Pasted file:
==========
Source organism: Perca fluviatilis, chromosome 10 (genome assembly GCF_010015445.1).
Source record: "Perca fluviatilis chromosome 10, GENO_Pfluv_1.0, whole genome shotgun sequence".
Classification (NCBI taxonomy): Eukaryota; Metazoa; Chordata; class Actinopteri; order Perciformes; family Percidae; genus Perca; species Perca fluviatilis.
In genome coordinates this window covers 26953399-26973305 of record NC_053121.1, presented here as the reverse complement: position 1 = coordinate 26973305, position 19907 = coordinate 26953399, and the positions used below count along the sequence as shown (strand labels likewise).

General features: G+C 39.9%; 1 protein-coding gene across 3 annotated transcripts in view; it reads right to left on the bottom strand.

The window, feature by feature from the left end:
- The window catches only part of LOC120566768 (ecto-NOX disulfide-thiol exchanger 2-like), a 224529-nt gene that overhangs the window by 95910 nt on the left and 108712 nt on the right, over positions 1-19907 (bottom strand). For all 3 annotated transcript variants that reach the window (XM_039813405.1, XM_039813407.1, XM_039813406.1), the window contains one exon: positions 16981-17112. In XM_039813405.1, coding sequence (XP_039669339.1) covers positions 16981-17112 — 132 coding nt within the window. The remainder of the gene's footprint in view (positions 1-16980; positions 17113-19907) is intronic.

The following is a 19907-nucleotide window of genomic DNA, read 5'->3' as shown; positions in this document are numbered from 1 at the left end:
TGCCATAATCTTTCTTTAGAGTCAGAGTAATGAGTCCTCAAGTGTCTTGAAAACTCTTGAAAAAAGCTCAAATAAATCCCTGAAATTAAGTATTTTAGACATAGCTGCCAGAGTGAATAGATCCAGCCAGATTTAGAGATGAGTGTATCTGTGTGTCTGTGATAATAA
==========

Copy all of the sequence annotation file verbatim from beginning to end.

Source organism: Perca fluviatilis, chromosome 10 (genome assembly GCF_010015445.1).
Source record: "Perca fluviatilis chromosome 10, GENO_Pfluv_1.0, whole genome shotgun sequence".
Classification (NCBI taxonomy): Eukaryota; Metazoa; Chordata; class Actinopteri; order Perciformes; family Percidae; genus Perca; species Perca fluviatilis.
In genome coordinates this window covers 26953399-26973305 of record NC_053121.1, presented here as the reverse complement: position 1 = coordinate 26973305, position 19907 = coordinate 26953399, and the positions used below count along the sequence as shown (strand labels likewise).

General features: G+C 39.9%; 1 protein-coding gene across 3 annotated transcripts in view; it reads right to left on the bottom strand.

The window, feature by feature from the left end:
- The window catches only part of LOC120566768 (ecto-NOX disulfide-thiol exchanger 2-like), a 224529-nt gene that overhangs the window by 95910 nt on the left and 108712 nt on the right, over positions 1-19907 (bottom strand). For all 3 annotated transcript variants that reach the window (XM_039813405.1, XM_039813407.1, XM_039813406.1), the window contains one exon: positions 16981-17112. In XM_039813405.1, coding sequence (XP_039669339.1) covers positions 16981-17112 — 132 coding nt within the window. The remainder of the gene's footprint in view (positions 1-16980; positions 17113-19907) is intronic.

The following is a 19907-nucleotide window of genomic DNA, read 5'->3' as shown; positions in this document are numbered from 1 at the left end:
TGCCATAATCTTTCTTTAGAGTCAGAGTAATGAGTCCTCAAGTGTCTTGAAAACTCTTGAAAAAAGCTCAAATAAATCCCTGAAATTAAGTATTTTAGACATAGCTGCCAGAGTGAATAGATCCAGCCAGATTTAGAGATGAGTGTATCTGTGTGTCTGTGATAATAA